• Comparing Figs. 7 and 30, the four polarization components 58-64 are in identical positions when the beam components reach the forward face of the half-wave plate 40. Consequently, the remaining optical elements 40-54 in the assembly 94 of Fig. 27 will have the identical optical effects described with reference to Figs. 7-14. Rearwardly propagating light from the second fiber 16 of Fig. 27 will likewise be affected by the components 40-54 in the same manner as described with reference to Figs. 15-22. Therefore, the fifth and sixth polarization components from the second fiber 16 will reach the rearward face of the split optical member 98 in the same positions 72 and 74 and orientations shown in Fig. 23. The walk-off portions 100 and 102 of the split optical members 96 and 98 displace the rearwardly propagating fifth and sixth polarization components in a manner that is the inverse of the forwardly propagating third and fourth polarization components 62 and 64 in Figs. 28-30. It follows that the rearwardly propagating fifth and sixth components are optically coupled to the third fiber 14.
  • The thickness of each of the split optical members 96 and 98 is twice the thickness of any one of the optical members 18, 20, 26 and 28 of the polarization mixer and polarization combinor of Figs. 1 and 2. If "a" is the distance between the optical axis of an input fiber 12 to the optical axis of an output fiber 16, the thickness of each of the elements 18, 20, 26 and 28 of Fig. 1 should provide a walk-off distance of √2 a. If the core-to-core pitch of the fibers 12 and 14 is 250 µm and the optical axis of the second fiber 16 is centered between the two axes of the fibers 12 and 14, then a = 125 µm. The walk-off distance for each of the four elements 18, 20, 26 and 28 of Figs. 1 and 2 is then √2 125 µm = 177 µm. In comparison, each of the walk-off portions 100 and 102 of the split optical elements 96 and 98 of Figs. 27-30 must provide a walk-off distance of 2 √2 a = 353.5 µm.
  • While the optical assembly 94 of Fig. 27 operates well for its intended purpose, the assembly 10 of Fig. 1 is preferred. The assembly 94 is more susceptible to scattering at the interfaces between the two split optical elements 96 and 98 and between the rearward split optical element 98 and the half-wave plate. This greater concern for interface scattering is a result of the greater thickness of each of the split optical members 96 and 98 relative to the thicknesses of the split elements 18 and 20 of Fig. 1.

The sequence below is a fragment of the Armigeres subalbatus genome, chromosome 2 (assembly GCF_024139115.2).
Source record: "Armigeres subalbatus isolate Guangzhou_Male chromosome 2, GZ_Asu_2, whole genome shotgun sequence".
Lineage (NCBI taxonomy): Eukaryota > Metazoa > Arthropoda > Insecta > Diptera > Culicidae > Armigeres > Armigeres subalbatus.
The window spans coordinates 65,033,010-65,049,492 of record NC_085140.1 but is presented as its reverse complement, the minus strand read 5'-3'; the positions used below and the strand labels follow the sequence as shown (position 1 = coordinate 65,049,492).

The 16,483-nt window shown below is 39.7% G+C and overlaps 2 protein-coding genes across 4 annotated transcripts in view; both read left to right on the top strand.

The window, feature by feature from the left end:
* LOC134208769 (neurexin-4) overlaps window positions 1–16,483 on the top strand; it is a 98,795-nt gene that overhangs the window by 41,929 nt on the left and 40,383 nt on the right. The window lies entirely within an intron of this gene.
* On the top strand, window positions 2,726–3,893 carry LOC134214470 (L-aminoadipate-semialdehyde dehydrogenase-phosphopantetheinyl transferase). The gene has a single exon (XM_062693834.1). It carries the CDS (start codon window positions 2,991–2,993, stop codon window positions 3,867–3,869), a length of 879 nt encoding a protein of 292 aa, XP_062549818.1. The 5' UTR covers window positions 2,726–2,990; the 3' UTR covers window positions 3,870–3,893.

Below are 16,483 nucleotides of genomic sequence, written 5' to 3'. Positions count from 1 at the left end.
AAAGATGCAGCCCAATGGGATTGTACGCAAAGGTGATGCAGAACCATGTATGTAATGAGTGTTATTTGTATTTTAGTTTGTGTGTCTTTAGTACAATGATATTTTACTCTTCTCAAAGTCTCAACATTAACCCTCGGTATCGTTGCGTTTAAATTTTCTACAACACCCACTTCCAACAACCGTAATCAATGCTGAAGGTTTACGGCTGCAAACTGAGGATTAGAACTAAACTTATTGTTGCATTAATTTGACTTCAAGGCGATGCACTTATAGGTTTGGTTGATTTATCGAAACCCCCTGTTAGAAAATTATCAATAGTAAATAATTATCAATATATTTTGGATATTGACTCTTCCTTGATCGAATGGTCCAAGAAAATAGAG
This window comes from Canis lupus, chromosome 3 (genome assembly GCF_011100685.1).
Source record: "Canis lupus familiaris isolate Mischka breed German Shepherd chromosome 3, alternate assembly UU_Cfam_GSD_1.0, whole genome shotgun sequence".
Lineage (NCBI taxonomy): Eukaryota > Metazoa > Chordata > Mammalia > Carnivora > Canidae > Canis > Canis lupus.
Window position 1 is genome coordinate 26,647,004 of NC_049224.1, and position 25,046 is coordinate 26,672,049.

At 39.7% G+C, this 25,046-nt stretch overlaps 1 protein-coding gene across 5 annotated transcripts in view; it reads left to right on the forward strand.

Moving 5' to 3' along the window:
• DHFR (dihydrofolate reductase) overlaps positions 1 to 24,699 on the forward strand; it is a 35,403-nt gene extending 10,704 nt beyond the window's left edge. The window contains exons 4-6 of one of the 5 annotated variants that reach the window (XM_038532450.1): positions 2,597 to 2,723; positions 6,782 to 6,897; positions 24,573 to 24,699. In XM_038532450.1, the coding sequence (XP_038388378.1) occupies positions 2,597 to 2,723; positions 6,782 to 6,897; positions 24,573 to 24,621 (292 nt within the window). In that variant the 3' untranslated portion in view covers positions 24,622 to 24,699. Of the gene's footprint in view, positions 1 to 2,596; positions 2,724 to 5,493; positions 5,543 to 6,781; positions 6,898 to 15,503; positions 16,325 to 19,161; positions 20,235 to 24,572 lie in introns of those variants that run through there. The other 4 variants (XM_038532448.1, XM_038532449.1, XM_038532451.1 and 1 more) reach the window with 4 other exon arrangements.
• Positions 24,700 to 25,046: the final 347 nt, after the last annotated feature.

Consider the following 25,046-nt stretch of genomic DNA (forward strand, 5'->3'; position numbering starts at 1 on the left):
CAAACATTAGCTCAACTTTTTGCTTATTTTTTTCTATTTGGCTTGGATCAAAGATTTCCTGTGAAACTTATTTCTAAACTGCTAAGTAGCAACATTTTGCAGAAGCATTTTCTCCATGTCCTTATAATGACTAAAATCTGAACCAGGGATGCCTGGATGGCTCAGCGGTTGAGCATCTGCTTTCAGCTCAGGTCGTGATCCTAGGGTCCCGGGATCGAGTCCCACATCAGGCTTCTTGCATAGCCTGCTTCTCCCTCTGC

• A third embodiment is shown in Fig. 31. The optical assembly 108 of Fig. 31 is identical to the assembly 10 of Figs. 1 and 2, with the exceptions that the polarization combinor 24 has been eliminated and the walk-off crystal 42 of assembly 10 has been replaced with a walk-off crystal 110 having an oppositely directly walk-off displacement. Since all of the other elements of assembly 108 have the same functions and relative positions described with reference to Figs. 1 and 2, the reference numerals have been duplicated. In addition to the elimination of the polarization combinor and the reversed walk-off direction of crystal 110, the assembly 108 of Fig. 31 requires placement of the optical axis of the second fiber 16 at a level below the optical axes of the first and third fibers 12 and 14. That is, the input/output port at the rearward end of the assembly 108 is at a level below the input/output ports at the forward end of the assembly.
  • The polarization mixer that is comprised of the split element 18 and 20 functions in the same manner as described with reference to Figs. 3 and 4. Thus, the polarization components of an input beam from the first fiber will reach the forward face of the half-wave plate 40 in the positions and orientations shown in Fig. 5. All four of the polarization components 58, 60, 62 and 64 are then rotated 45° upon reaching the forward face of the walk-off crystal 110.
  • The walk-off crystal 110 displaces the second and fourth polarization components downwardly. At the forward face of the Faraday rotator 44, the four polarization components are aligned as shown in Fig. 9, but each component is diagonally shifted downwardly and to the right. That is, the second polarization component 60 is centered between the two windows 56 and 66, with the third polarization component 62 immediately above this position and the first polarization component 58 immediately below this position. The fourth polarization component 64 is positioned immediately below the first polarization component, so that all four components are spaced apart along a vertical plane between the two windows 56 and 66.